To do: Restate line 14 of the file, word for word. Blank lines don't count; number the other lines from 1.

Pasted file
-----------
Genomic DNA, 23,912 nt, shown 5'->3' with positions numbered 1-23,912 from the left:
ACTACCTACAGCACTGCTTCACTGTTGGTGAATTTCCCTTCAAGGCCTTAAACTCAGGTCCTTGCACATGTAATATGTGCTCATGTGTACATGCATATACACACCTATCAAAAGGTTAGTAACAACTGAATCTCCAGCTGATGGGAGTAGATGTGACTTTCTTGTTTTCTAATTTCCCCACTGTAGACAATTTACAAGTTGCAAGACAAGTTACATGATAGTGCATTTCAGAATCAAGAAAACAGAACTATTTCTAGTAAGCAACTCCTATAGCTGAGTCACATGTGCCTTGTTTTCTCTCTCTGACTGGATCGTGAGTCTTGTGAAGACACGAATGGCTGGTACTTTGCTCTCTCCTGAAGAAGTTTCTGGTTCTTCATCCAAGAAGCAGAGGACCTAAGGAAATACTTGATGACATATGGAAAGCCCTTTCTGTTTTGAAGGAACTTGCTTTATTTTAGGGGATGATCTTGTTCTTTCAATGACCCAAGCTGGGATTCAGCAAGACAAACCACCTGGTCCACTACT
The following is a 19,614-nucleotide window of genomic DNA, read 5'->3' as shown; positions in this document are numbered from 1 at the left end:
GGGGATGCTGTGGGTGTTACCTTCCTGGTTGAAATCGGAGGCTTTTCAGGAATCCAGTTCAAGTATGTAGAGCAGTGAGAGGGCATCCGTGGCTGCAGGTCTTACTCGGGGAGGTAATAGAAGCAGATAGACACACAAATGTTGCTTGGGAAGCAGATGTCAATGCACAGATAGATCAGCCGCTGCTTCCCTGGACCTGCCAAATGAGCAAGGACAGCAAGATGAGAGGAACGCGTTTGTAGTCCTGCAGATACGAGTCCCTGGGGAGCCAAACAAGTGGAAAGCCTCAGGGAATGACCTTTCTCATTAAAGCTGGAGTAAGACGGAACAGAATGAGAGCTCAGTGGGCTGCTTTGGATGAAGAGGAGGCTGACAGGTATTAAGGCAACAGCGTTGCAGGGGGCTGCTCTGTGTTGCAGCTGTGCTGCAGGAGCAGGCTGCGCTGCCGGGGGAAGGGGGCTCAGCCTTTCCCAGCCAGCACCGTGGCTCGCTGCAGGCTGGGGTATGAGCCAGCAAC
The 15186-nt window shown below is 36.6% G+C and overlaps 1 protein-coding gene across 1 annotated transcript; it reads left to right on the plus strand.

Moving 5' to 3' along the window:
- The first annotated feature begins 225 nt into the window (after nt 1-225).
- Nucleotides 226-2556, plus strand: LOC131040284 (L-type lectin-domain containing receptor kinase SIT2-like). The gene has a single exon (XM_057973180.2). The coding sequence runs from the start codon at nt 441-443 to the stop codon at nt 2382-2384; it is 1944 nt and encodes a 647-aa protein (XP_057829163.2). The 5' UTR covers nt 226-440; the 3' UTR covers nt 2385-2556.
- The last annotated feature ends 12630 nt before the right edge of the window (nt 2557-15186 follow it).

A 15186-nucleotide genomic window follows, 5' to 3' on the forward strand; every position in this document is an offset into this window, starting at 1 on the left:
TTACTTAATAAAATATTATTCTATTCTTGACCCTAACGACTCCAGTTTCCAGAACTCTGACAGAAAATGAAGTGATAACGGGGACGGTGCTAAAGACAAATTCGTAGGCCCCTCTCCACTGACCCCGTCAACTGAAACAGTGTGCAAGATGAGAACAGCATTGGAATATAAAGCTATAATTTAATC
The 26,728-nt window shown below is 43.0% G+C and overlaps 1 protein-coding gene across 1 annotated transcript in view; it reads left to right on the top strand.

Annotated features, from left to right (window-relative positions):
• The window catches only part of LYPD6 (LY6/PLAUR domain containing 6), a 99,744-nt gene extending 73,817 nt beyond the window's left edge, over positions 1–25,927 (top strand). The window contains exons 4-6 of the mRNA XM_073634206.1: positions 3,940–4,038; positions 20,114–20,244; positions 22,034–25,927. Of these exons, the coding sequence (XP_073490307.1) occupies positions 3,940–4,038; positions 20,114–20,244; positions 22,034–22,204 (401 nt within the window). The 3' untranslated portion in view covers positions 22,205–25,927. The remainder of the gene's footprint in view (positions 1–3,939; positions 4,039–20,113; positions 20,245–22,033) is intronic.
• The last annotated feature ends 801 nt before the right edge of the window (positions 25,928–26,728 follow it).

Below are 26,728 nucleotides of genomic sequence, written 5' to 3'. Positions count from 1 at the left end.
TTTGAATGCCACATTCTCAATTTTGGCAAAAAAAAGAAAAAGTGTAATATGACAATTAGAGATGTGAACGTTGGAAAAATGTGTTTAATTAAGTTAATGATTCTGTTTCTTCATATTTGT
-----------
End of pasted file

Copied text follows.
• The window catches only part of LYPD6 (LY6/PLAUR domain containing 6), a 99,744-nt gene extending 73,817 nt beyond the window's left edge, over positions 1–25,927 (top strand). The window contains exons 4-6 of the mRNA XM_073634206.1: positions 3,940–4,038; positions 20,114–20,244; positions 22,034–25,927. Of these exons, the coding sequence (XP_073490307.1) occupies positions 3,940–4,038; positions 20,114–20,244; positions 22,034–22,204 (401 nt within the window). The 3' untranslated portion in view covers positions 22,205–25,927. The remainder of the gene's footprint in view (positions 1–3,939; positions 4,039–20,113; positions 20,245–22,033) is intronic.